A corset is an item of clothing worn to help shape the upper body into a desired shape for aesthetic, or sometimes orthopedic, reasons (either while wearing it, or for more permanent results). Men and women have both worn and still wear corsets.
The craft of making corsets is known as corsetry, as is the general wearing of them. A person who designs and makes corsets is a corsetier (for a man) or corsetière (for a woman), or simply a corsetmaker.
The most popular use of corsets is to shape the body into a beautiful, fashionable silhouette shape. For women this usually emphasises a curvy figure, by reducing the waist, and thereby exaggerating the bust and hips. However corsets have also been worn to achieve a more tubular shape although this is less common.
For men, corsets are more customarily used to slim the figure. However, there was a period from around 1820 to 1835 when an hourglass figure was also desirable for men; this was sometimes achieved by wearing a corset.
Corsets are constructed of flexible materials such as satin, leather, pvc, denim, and velvet. They are stiffened with boning (also called ribs or stays) inserted into channels in the material. Steel and whalebone were favored in the Victorian period but plastic is now the most commonly used material. Steel is used for high-quality corsets. Other materials that have been used for boning include ivory, wood, and cane. (A girdle is usually made of elasticised fabric, not boning.)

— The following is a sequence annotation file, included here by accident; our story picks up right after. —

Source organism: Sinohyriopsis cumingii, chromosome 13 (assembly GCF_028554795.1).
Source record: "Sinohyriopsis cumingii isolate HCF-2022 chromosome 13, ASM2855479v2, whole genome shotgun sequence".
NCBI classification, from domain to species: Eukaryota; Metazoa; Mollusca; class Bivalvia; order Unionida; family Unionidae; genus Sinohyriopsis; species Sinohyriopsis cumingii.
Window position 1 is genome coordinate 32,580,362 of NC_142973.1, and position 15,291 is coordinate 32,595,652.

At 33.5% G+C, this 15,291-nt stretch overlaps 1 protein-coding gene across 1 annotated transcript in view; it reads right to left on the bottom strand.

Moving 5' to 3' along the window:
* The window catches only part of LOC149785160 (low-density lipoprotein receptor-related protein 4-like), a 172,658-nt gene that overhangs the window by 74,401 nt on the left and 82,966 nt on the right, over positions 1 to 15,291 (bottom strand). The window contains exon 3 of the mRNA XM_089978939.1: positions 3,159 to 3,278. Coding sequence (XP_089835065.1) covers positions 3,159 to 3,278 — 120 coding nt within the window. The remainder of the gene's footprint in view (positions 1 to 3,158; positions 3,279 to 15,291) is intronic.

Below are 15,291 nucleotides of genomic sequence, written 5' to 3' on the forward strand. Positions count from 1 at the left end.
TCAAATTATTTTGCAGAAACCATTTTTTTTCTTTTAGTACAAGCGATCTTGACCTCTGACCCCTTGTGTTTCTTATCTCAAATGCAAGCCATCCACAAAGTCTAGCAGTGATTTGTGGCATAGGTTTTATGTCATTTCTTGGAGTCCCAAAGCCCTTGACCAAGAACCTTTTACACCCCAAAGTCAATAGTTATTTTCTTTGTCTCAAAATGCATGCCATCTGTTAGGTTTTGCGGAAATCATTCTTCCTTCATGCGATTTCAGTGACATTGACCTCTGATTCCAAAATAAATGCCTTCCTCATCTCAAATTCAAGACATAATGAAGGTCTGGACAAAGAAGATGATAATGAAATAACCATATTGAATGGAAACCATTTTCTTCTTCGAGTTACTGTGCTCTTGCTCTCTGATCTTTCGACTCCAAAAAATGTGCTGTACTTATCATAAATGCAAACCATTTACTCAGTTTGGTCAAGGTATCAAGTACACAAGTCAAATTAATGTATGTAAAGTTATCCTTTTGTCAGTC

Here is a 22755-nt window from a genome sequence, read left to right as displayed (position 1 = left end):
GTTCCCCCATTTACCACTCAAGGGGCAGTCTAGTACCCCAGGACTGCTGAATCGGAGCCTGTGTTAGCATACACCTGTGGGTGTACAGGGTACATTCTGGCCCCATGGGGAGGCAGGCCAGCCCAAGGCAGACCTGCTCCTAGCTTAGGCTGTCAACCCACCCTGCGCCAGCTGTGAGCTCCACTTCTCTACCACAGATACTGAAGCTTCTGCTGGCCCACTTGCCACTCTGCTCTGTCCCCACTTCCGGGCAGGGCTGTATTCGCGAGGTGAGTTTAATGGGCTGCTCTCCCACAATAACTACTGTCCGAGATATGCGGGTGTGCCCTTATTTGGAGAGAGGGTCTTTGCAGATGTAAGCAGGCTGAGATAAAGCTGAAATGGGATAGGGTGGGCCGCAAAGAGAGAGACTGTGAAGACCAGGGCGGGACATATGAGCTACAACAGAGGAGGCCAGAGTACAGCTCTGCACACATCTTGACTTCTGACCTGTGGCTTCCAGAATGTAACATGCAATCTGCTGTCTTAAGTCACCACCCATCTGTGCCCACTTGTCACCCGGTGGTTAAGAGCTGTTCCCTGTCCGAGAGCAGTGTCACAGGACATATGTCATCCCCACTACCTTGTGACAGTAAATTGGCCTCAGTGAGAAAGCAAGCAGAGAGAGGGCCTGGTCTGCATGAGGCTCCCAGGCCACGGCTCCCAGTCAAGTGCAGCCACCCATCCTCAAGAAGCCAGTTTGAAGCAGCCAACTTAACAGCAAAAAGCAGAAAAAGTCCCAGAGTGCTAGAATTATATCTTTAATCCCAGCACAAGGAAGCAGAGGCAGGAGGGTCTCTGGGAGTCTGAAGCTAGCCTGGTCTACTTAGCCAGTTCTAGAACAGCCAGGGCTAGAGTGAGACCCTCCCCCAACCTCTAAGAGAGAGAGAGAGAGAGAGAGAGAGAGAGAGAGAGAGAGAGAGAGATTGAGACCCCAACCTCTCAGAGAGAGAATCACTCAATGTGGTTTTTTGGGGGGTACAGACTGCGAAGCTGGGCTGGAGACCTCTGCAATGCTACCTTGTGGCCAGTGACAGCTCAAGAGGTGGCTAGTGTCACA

A corset encloses the upper body, usually from under the arms to the hips. Some corsets however extend over the hips and may even reach the knees. A shorter kind of corset, which covers the waist area (from below the ribs to just above the hips), is called a ‘waist cincher’ or underbust corset. A corset may also include garters to hold up stockings.
Corsets are held together by lacing, usually at the back. Tightening or loosening the lacing changes the firmness of the corset. It is possible for a back-laced corset-wearer to do his or her own lacing, though it can be difficult. However, many corsets also have a buttoned or hooked front opening. Once the lacing is adjusted comfortably, it is possible to leave the lacing as adjusted and take the corset on and off using the front opening. This method is incompatible with tightlacing, which strives for the maximum reduction of the waist. Tightlacers are usually laced by spouses and partners.
In the past, a woman’s corset was usually worn over a garment called a chemise or shift, a sleeveless low-necked gown made of washable material (usually cotton or linen). These absorbed perspiration and kept the corset clean. Now an undershirt or corset liner is usually worn.
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